Update: The Associated Press has published some video of the showdown between police and protesters:

Update: Arrests are taking place and police are dismantling the barricade set up by protesters. Some protesters are chaining themselves to vehicles:

Protesters may be losing ground but are determined to get some PR-ready images out of it. These are from Bill McKibben of 350.org:

[End Update]

Police have started to remove protesters who set up a camp in the path of the Dakota Access Pipeline. The camp is located on private land and this week the pipeline’s developer warned the protesters they must either leave or face arrest and prosecution.

Protesters had set up a makeshift barrier composed of hay, wood and tires across the highway. Police arrived in force Thursday morning and created a line of cops which slowly advanced toward the barrier. From the Seattle Times:

A police officer shouted over a megaphone, over and over, that protesters should take their personal belongings and leave: “Walk to the main camp; 0pen the road block. We will not hurt you. You need to come out with your hands raised. Come onto the road. Do not go into the field. Do not approach us with horses. Do not approach us with vehicles.”

Protesters were told they could retreat to the main protest camp on public land but responded by setting the barrier on fire, creating a cloud of black smoke between them and police. The Morton County Sheriff’s Department posted a message on their Facebook page along with images apparently grabbed from a live stream video:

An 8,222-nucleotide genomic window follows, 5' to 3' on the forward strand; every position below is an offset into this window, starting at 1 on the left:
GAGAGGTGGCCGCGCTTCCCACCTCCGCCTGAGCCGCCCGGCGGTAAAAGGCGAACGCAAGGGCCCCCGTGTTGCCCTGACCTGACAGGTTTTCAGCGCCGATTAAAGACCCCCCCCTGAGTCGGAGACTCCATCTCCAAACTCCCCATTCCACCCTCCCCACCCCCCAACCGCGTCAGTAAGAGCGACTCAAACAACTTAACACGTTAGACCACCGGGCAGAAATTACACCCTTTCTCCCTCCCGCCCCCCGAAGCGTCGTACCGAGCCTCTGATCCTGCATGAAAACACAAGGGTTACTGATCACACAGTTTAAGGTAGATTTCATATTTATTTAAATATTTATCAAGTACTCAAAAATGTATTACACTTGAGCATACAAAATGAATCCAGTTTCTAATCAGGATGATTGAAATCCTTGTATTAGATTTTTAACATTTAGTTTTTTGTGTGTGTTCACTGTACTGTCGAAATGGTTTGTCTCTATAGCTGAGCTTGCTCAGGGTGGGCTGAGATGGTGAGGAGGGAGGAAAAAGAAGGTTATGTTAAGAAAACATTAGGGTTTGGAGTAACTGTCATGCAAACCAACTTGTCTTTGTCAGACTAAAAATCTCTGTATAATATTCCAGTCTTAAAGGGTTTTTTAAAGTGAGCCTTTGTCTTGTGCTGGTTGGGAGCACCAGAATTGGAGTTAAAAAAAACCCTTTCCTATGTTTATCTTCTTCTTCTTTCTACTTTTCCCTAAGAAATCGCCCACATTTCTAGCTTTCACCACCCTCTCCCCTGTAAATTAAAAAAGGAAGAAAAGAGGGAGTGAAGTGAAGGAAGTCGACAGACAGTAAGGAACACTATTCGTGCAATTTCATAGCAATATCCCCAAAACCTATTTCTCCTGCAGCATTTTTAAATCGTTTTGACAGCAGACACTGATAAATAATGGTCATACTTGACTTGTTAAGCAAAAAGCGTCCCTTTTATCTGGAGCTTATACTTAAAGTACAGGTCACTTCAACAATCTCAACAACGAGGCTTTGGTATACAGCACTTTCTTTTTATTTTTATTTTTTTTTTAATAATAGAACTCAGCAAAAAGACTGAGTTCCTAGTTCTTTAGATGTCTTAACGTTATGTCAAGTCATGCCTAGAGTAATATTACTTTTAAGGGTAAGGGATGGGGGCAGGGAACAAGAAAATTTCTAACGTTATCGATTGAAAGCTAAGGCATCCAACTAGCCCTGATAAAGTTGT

Authorities have repeatedly told protesters they are “free to go”, asking them to move to the south camp. Protesters have set tires on Highway 1806 on fire. Law enforcement are telling protesters to move so they can put the fire out. A Long Range Acoustic device which sends a high-pitch warning tone. It is used to control and disperse the crowd of protesters.

flaming-barrier

Also today, arrest warrants were issued for two protesters who threatened journalists and trapped them in their car until police arrived:

Authorities say the Oct. 18 attack on the journalists involved protesters taking a reporter’s microphone, blocking a vehicle in which the journalists locked themselves, and shaking and hitting the vehicle. Law officers eventually rescued the journalists after they called 911.

That incident involved Phelim McAleer and Magdalena Segieda, creators of the documentary film FrackNation. They published video of the incident online last week:

I’ll update this post later in the day as the story develops.